[ O'Connor ]
[ Stevens ]
[ Scalia ]
STEVEN KURT WITTE, PETITIONER v. UNITED
on writ of certiorari to the united states court of appeals for the fifth circuit
It is not true that (as the Court claims) "the language of the Double Jeopardy Clause protects against . . . the actual imposition of two punishments for the same offense." Ante, at 6. What the Clause says is that no person "shall . . . be subject for the same offence to be twice put in jeopardy of life or limb," U. S. Const. Amdt. V (emphasis added), which means twice prosecuted for the same offense. Today's decision shows that departing from the text of the Clause, and from the constant tradition regarding its meaning, as we did six years ago in United States v. Halper, 490 U.S. 435 (1989), requires us either to upset well established penal practices, or else to perceive lines that do not really exist. Having created a right against multiple punishments ex nihilo, we now allow that right to be destroyed by the technique used on the petitioner here: "We do not punish you twice for the same offense," says the Government, "but we punish you twice as much for one offense solely because you also committed another offense, for which other offense we will also punish you (only once) later on." I see no real difference in that distinction, and decline to acquiesce in the erroneous holding that drives us to it.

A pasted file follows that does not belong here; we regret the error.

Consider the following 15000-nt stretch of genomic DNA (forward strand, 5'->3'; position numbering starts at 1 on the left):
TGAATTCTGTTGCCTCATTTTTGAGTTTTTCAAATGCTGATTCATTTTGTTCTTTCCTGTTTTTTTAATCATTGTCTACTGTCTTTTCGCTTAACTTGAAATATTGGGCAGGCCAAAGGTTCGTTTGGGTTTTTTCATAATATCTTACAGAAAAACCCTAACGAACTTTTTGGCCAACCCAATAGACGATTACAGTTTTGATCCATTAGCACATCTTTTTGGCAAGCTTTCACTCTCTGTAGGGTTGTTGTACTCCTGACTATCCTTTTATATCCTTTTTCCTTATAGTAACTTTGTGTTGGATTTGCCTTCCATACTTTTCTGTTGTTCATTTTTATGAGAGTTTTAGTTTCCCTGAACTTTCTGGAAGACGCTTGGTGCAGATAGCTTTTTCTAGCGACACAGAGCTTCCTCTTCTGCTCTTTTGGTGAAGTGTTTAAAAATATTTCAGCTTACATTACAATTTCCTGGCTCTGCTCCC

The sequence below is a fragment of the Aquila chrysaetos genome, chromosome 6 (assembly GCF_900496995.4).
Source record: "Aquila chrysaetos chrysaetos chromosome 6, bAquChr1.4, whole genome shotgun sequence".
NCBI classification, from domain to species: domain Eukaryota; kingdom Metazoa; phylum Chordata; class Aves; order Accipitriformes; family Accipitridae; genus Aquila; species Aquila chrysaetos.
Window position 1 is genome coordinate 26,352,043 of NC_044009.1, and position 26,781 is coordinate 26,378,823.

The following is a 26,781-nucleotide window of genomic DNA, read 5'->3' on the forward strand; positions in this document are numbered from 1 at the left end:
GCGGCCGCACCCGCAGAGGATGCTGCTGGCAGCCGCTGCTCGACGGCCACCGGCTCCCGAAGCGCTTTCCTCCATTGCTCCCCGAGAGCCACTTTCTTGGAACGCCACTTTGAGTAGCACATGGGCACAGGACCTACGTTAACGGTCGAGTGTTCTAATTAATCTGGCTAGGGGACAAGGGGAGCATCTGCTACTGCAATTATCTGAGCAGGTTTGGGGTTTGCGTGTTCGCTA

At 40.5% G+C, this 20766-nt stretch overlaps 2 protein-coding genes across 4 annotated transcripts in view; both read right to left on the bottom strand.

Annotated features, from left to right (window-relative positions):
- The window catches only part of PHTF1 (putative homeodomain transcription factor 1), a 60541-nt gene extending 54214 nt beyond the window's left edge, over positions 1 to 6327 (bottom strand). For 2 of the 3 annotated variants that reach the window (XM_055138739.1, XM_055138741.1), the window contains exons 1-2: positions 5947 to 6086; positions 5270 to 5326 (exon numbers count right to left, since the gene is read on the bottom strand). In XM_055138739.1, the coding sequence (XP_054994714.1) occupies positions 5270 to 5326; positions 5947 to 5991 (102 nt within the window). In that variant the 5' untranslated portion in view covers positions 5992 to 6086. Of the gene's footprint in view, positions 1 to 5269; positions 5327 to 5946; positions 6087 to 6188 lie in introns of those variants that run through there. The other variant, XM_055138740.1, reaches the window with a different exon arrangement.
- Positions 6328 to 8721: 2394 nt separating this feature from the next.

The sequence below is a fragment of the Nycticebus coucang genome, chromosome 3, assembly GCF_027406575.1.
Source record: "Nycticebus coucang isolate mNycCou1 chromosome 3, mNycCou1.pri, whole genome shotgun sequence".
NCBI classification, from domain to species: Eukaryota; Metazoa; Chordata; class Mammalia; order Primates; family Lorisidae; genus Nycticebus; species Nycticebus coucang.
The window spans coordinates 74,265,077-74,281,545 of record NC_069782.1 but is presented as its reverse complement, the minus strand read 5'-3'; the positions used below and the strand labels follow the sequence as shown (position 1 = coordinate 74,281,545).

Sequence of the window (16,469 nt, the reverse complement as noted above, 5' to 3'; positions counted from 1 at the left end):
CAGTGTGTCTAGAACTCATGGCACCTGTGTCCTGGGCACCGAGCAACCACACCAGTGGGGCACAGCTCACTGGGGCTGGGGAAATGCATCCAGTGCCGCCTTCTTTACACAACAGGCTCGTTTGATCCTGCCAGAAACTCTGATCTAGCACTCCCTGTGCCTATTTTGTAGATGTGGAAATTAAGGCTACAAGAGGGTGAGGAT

In sum, I adhere to my view that "the Double Jeopardy Clause prohibits successive prosecution, not successive punishment." Department of Revenue of Montana v. Kurth Ranch, 511 U. S. ___, ___ (1994) (Scalia, J., dissenting) (slip op., at 8). Since petitioner was not twice prosecuted for the same offense, I concur in the judgment.